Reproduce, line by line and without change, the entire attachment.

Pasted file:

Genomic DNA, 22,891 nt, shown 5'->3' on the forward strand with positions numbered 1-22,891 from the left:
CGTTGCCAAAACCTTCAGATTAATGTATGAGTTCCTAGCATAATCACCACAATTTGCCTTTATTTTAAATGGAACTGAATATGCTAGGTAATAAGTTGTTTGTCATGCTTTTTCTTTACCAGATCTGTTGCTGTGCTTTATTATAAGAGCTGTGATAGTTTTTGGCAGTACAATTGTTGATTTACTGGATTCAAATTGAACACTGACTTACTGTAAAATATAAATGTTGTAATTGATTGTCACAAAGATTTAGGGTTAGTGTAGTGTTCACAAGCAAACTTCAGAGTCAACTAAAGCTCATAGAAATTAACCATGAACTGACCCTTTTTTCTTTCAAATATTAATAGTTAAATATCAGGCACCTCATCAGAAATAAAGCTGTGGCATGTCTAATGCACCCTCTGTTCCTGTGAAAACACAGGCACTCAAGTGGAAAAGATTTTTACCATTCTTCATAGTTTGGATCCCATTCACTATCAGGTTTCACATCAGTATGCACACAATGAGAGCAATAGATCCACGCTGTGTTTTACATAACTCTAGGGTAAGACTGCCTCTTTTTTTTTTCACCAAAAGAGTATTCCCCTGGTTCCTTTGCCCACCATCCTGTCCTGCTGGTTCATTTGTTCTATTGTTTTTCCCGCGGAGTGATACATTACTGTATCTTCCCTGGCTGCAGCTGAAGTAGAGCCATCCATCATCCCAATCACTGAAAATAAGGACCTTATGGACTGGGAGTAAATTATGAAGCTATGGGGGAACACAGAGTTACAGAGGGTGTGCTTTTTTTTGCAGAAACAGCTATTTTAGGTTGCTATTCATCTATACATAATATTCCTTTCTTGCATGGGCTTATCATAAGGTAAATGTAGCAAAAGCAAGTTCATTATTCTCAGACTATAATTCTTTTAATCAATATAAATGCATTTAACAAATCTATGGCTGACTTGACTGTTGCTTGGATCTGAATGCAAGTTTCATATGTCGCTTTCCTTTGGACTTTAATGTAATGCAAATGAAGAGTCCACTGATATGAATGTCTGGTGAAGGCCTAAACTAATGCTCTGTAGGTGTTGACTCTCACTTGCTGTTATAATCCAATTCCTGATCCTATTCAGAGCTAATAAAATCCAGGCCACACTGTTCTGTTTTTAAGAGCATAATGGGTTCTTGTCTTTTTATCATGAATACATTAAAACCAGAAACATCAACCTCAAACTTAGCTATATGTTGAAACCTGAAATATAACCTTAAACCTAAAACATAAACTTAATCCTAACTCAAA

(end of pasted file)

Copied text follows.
Genomic DNA, 22,891 nt, shown 5'->3' on the forward strand with positions numbered 1-22,891 from the left:
CGTTGCCAAAACCTTCAGATTAATGTATGAGTTCCTAGCATAATCACCACAATTTGCCTTTATTTTAAATGGAACTGAATATGCTAGGTAATAAGTTGTTTGTCATGCTTTTTCTTTACCAGATCTGTTGCTGTGCTTTATTATAAGAGCTGTGATAGTTTTTGGCAGTACAATTGTTGATTTACTGGATTCAAATTGAACACTGACTTACTGTAAAATATAAATGTTGTAATTGATTGTCACAAAGATTTAGGGTTAGTGTAGTGTTCACAAGCAAACTTCAGAGTCAACTAAAGCTCATAGAAATTAACCATGAACTGACCCTTTTTTCTTTCAAATATTAATAGTTAAATATCAGGCACCTCATCAGAAATAAAGCTGTGGCATGTCTAATGCACCCTCTGTTCCTGTGAAAACACAGGCACTCAAGTGGAAAAGATTTTTACCATTCTTCATAGTTTGGATCCCATTCACTATCAGGTTTCACATCAGTATGCACACAATGAGAGCAATAGATCCACGCTGTGTTTTACATAACTCTAGGGTAAGACTGCCTCTTTTTTTTTTCACCAAAAGAGTATTCCCCTGGTTCCTTTGCCCACCATCCTGTCCTGCTGGTTCATTTGTTCTATTGTTTTTCCCGCGGAGTGATACATTACTGTATCTTCCCTGGCTGCAGCTGAAGTAGAGCCATCCATCATCCCAATCACTGAAAATAAGGACCTTATGGACTGGGAGTAAATTATGAAGCTATGGGGGAACACAGAGTTACAGAGGGTGTGCTTTTTTTTGCAGAAACAGCTATTTTAGGTTGCTATTCATCTATACATAATATTCCTTTCTTGCATGGGCTTATCATAAGGTAAATGTAGCAAAAGCAAGTTCATTATTCTCAGACTATAATTCTTTTAATCAATATAAATGCATTTAACAAATCTATGGCTGACTTGACTGTTGCTTGGATCTGAATGCAAGTTTCATATGTCGCTTTCCTTTGGACTTTAATGTAATGCAAATGAAGAGTCCACTGATATGAATGTCTGGTGAAGGCCTAAACTAATGCTCTGTAGGTGTTGACTCTCACTTGCTGTTATAATCCAATTCCTGATCCTATTCAGAGCTAATAAAATCCAGGCCACACTGTTCTGTTTTTAAGAGCATAATGGGTTCTTGTCTTTTTATCATGAATACATTAAAACCAGAAACATCAACCTCAAACTTAGCTATATGTTGAAACCTGAAATATAACCTTAAACCTAAAACATAAACTTAATCCTAACTCAAA